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Nim’s Island in our magazines

THE MOVIE: Nim’s Island

Jodie Foster • Abigail Breslin • Gerard Butler
DIRECTORS: Mark Levin and Jennifer Flackett

Abigail Breslin THE CONCEPT:
Twelve-year-old Nim (Breslin) has grown up on an isolated island with her scientist father Jack (Butler), surrounded by her exotic animal friends. She is inspired by books, her favorite literary hero being adventurer Alex Rover (also played by Butler). When her father disappears at sea, and it appears that the island is being invaded, Nim e-mails her hero, the author of the books, for help not realizing Alex Rover is really Alexandria Rover (Foster), a fainthearted recluse living in a big city.

U.S. RELEASE: April 4 2008, Nationwide • Rated: PG


Jodie Foster“I’ve been wanting to do a comedy for a long time, Maverick was such a great experience, I really enjoyed it. But I couldn’t find anything that was good enough. I read this script and kept banging down doors and lobbying for it. The first studio it was at was not keen on me at all, understandably; they knew me for my dark dramas.”

“When we heard that Jodie had read the script and responded to the character, we were beside ourselves, because for a director to work with someone of her caliber was just so thrilling to us. She had not done a comedy in a long time and I think that there was a reticence, perhaps on the studio level - they like actors to do what they’ve done before.”

Abigail and the sea lion“The best part of the movie for me was getting to work with the animals. I had to train with them a bit. The sea lions were the friendliest just because they come up to you and they give kisses. But we had animatronic turtles and an animatronic sea lion while we were on the beach or else they would’ve gone out into the ocean.”

“The sea lions are the best actors in the movie, they’re just amazing. They did everything that they were supposed to do. I mean, not only did he kiss me on the lips, but he held the kiss until somebody said okay.”

“Abigail was incredible with those animals. It was why she was so excited to play Nim, she had a natural rapport from day one with them and it was really impressive to see. She would take a fish and she would throw it to the sea lion, she created that relationship with those animals.”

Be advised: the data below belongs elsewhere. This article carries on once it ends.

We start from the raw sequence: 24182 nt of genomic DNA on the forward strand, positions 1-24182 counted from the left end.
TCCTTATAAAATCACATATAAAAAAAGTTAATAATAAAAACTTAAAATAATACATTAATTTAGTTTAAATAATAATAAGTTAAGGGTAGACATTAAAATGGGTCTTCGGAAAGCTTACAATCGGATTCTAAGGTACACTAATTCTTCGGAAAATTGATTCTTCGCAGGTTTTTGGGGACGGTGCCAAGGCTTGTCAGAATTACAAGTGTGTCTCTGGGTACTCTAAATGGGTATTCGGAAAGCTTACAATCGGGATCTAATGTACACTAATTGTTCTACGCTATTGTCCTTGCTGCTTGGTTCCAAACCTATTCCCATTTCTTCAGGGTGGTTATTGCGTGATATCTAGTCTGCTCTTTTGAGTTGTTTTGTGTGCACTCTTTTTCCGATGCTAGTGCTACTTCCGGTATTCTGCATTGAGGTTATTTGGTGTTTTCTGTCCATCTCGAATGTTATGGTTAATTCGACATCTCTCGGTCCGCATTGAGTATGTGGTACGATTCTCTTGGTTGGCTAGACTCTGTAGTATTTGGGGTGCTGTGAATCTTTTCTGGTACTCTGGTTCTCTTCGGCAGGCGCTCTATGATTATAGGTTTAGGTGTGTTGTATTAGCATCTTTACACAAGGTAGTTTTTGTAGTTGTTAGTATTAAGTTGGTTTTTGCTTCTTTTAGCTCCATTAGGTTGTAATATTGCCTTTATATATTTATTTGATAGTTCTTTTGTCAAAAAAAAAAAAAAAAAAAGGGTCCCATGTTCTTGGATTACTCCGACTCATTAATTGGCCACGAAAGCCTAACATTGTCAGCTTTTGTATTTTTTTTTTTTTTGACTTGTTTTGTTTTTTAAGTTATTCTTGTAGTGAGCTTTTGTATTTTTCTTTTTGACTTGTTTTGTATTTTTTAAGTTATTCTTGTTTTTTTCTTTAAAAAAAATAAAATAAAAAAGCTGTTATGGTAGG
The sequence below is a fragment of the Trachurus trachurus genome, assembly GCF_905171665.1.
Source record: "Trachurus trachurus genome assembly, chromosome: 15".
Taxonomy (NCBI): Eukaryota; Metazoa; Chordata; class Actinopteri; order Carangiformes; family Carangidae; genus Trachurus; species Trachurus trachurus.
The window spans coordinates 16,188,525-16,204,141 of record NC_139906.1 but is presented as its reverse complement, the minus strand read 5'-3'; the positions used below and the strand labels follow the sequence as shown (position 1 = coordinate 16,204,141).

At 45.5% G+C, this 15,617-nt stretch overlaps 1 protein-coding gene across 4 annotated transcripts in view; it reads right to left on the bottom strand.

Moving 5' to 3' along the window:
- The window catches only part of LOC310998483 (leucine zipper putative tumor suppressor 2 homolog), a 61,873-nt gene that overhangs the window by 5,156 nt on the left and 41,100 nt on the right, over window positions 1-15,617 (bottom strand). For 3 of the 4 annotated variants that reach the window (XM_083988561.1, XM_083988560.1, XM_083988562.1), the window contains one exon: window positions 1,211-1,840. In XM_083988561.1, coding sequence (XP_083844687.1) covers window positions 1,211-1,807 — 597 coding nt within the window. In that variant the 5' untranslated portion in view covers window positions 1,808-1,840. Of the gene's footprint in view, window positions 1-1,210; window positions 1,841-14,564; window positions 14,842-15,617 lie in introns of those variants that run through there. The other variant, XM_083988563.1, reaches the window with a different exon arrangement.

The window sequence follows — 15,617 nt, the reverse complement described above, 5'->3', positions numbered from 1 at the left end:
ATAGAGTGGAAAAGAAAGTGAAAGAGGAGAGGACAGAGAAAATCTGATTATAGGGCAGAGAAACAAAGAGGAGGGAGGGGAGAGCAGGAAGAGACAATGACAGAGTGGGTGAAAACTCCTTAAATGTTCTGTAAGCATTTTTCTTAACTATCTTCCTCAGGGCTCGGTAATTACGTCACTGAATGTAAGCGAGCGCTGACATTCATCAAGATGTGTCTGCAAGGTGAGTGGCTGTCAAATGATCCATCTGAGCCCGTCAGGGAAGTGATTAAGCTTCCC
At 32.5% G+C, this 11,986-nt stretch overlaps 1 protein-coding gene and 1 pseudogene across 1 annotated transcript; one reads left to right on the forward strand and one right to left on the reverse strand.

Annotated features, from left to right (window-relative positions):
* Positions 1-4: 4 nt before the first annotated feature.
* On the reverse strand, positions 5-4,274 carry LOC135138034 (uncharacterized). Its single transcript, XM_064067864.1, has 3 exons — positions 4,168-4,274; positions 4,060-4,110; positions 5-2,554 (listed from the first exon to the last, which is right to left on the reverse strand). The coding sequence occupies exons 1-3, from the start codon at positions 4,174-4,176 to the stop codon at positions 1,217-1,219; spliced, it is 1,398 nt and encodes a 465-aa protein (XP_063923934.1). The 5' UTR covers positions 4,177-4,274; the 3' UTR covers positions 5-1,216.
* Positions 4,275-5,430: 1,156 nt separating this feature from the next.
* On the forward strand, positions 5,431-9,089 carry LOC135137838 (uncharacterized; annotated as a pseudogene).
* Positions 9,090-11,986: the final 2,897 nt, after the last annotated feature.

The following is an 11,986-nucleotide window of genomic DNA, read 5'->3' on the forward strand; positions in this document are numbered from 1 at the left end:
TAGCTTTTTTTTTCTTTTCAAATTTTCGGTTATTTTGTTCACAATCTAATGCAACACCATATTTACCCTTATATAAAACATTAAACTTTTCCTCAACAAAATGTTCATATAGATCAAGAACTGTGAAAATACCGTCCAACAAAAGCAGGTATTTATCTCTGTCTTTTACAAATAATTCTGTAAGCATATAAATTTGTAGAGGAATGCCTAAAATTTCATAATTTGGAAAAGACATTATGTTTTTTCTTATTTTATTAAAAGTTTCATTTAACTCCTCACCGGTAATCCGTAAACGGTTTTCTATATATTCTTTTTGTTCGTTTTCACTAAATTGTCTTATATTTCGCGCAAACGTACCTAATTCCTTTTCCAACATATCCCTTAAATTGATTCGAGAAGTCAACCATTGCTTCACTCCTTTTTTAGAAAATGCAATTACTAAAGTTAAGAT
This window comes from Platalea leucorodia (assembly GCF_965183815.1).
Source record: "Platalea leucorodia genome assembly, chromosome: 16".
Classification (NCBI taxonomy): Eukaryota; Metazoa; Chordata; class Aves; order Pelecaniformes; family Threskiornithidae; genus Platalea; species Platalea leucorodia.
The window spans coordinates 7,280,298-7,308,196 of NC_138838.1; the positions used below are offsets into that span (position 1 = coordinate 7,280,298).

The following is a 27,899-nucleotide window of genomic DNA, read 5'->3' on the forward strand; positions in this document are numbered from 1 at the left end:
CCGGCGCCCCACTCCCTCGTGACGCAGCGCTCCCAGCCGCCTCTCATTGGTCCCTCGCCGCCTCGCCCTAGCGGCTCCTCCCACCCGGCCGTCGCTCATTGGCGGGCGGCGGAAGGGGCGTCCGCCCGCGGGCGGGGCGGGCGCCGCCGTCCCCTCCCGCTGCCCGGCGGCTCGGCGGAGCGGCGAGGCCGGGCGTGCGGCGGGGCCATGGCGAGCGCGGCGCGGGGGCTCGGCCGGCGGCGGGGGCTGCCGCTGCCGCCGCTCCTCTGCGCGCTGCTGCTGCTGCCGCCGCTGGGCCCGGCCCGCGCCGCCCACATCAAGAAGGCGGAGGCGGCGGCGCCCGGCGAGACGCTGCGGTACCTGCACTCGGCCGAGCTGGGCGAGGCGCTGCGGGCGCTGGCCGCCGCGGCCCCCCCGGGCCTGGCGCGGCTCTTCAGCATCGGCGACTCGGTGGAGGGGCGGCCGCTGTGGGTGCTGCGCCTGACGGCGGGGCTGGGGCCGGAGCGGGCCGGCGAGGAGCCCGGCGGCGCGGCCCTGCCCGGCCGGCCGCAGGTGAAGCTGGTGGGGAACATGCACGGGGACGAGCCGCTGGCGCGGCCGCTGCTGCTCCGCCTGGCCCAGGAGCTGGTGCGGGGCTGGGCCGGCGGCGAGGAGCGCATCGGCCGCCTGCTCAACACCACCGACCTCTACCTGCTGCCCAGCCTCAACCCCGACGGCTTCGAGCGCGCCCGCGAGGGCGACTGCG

Abigail Breslin and Jodie Foster“Abigail is great. Because I was a child actor from the time I was three, I do see bits and pieces of myself as a kid in her. She’s very well adjusted, she likes to just get on with it, and likes to do her job and not dwell on the acting. She has something that I didn’t have as a young person, which is she has this very strong access to her emotions. That’s so easy for her; she’s really just born to be an actress.”

“The stunt people called Nim 'Nimdiana Jones', so that was kind of funny. I thought I was a good swimmer and then once I got [in the water with the sea lion] I realized I wasn’t that great a swimmer. They had this black tent over the water for one scene and a metal pole and these huge tires, so that got a little bit scary. “

Gerard Butler“I think the biggest challenge for all of us, Gerry [Butler], myself and Abigial was the stuff that we did in the tank. It was three in the morning and it was the Australian winter, it was cold and there was a lot of underwater stuff.”

“Before Gerry joined up, we had given a lot of consideration to casting two different actors for the roles [of Nim’s father and the Alex Rover character], that he ended up playing singularly. It was actually Jodie that suggested it, that perhaps it could be one actor playing both roles.”

“Once we thought of Gerry, [we knew] he was the best case for Jack and he was the best case for Alex Rover. And I don’t think there was any other actor that we had talked about who we ever thought of that way. So it became incredibly exciting. It made the story more of a fairy tale in a really great way, and made everything seem much more fated, which was really wonderful – Jodie was right.”

“Gerry is hysterical. He’s a funny, funny guy. He’s always performing and always giggling, and I love seeing him in this movie because he makes fun of the characters that he’s played in dramas. I think that we’re both doing that in some ways. I’m making fun of my fearful characters and he’s making fun of his big hero characters. I think it was a blast for us to do.”

“Nim and Alexandra both conquer their fears and do what they don’t want to do, but in the end they realize that it’s okay and they feel better about it. I think that’s the most important thing in the movie.”

Marathon training on Hamstead Heath

Written by Judy Sloane. Back to top

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Images above © Summit Entertainment and Fox-Walden
Feature © 2008 Visual Imagination.
Not for reproduction.

Film Review, #695, May 2008 cover

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